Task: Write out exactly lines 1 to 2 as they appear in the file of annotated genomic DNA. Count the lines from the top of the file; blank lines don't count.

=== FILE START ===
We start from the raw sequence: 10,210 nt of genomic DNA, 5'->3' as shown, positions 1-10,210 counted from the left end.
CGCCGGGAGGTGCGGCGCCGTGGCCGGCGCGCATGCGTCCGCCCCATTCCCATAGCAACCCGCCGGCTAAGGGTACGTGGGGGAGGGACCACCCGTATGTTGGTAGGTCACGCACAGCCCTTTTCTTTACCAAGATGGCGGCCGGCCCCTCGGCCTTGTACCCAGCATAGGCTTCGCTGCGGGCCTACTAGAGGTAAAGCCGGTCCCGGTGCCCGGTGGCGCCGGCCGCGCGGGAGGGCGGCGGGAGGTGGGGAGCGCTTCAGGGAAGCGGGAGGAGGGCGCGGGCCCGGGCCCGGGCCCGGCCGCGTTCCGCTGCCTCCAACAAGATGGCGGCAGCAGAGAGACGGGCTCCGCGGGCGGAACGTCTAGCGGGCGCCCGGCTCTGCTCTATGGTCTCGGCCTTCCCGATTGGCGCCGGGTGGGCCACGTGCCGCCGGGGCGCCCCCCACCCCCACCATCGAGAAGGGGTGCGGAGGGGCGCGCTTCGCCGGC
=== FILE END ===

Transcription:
We start from the raw sequence: 10,210 nt of genomic DNA, 5'->3' as shown, positions 1-10,210 counted from the left end.
CGCCGGGAGGTGCGGCGCCGTGGCCGGCGCGCATGCGTCCGCCCCATTCCCATAGCAACCCGCCGGCTAAGGGTACGTGGGGGAGGGACCACCCGTATGTTGGTAGGTCACGCACAGCCCTTTTCTTTACCAAGATGGCGGCCGGCCCCTCGGCCTTGTACCCAGCATAGGCTTCGCTGCGGGCCTACTAGAGGTAAAGCCGGTCCCGGTGCCCGGTGGCGCCGGCCGCGCGGGAGGGCGGCGGGAGGTGGGGAGCGCTTCAGGGAAGCGGGAGGAGGGCGCGGGCCCGGGCCCGGGCCCGGCCGCGTTCCGCTGCCTCCAACAAGATGGCGGCAGCAGAGAGACGGGCTCCGCGGGCGGAACGTCTAGCGGGCGCCCGGCTCTGCTCTATGGTCTCGGCCTTCCCGATTGGCGCCGGGTGGGCCACGTGCCGCCGGGGCGCCCCCCACCCCCACCATCGAGAAGGGGTGCGGAGGGGCGCGCTTCGCCGGC